Increased focus on intergenerational planning

As greater wealth passes down unhampered by federal estate taxes, it will become easier to hold broad discussions on family wealth that cut across generational lines. Insurance professionals must shift gears from the old goal—preserving wealth by making sure that the government interferes as little as possible—to emphasizing the capture, preservation, and management of the assets for the good of a family system for generations to come. This requires a candid and thoughtful conversation with the family to discuss common goals, visions for the future, and how a family business will be managed in subsequent generations.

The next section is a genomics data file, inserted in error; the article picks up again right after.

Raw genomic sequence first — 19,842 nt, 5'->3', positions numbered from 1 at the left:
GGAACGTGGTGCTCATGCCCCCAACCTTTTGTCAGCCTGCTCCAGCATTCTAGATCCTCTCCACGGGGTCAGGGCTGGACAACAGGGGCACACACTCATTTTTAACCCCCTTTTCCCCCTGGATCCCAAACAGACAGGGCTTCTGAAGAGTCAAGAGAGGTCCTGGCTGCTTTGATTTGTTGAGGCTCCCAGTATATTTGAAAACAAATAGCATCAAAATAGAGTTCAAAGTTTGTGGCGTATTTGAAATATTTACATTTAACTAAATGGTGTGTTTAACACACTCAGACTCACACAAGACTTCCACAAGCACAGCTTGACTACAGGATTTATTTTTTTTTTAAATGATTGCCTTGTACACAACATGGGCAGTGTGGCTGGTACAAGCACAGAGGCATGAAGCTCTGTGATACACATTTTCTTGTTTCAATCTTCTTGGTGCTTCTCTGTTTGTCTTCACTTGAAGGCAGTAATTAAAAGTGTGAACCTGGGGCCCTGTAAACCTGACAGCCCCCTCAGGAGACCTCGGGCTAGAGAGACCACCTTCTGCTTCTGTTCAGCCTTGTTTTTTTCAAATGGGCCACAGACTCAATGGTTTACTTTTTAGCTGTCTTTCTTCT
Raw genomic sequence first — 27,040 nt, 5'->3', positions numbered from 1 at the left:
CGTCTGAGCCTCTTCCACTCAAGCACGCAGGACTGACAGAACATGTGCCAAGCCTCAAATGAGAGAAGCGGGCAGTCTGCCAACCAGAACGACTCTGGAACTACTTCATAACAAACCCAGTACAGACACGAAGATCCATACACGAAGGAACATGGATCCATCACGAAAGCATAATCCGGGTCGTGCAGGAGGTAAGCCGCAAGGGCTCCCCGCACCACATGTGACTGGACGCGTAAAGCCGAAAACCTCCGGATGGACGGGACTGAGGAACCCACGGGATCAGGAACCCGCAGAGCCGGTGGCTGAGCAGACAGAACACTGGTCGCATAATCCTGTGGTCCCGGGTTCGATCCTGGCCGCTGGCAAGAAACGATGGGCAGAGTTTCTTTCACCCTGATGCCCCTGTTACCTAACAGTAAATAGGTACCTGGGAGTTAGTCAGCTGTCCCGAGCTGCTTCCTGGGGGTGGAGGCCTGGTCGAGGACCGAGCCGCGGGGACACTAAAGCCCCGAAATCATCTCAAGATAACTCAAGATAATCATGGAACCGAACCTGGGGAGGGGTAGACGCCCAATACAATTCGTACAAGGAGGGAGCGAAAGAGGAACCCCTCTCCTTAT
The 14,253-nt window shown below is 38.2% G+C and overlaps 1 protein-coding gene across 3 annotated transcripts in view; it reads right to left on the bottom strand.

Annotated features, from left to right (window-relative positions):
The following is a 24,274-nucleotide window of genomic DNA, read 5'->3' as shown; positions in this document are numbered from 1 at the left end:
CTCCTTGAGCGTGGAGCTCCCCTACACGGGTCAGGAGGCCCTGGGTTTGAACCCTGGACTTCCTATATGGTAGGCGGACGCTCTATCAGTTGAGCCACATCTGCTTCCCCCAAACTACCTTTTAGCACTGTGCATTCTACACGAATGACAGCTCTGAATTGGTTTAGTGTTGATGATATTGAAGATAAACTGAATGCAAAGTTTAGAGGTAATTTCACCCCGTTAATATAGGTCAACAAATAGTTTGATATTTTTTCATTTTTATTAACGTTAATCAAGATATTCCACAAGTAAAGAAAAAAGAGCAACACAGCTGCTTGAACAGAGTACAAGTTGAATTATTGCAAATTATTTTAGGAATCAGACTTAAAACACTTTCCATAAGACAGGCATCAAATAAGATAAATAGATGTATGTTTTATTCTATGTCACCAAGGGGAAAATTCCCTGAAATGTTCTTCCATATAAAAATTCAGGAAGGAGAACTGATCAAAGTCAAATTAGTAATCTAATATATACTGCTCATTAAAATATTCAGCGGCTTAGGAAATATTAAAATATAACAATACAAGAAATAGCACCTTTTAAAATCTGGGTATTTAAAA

Investment choices for dynasty trusts

At the end of 2012, many high-net-worth families took advantage of their ability to gift $5.12 million (adjusted for inflation) and transferred assets to trusts. In the year-end rush, many of those trusts now have investments but no investment strategy. Now that this increased exemption has become permanent, many families will continue to implement and fund these trusts.

From a leverage point of view, current law dictates that those assets, no matter how much they appreciate, will bypass estate tax for subsequent generations and will do so until the trust terminates. From an estate planning point of view, advisers should consider investment leverage and, with their fiduciary duty in mind, contemplate investing those assets for future growth. Many families are also purchasing life insurance as part of this investment strategy, as it provides additional leverage, and the funds used to purchase the insurance have already been moved out of the federal transfer tax system.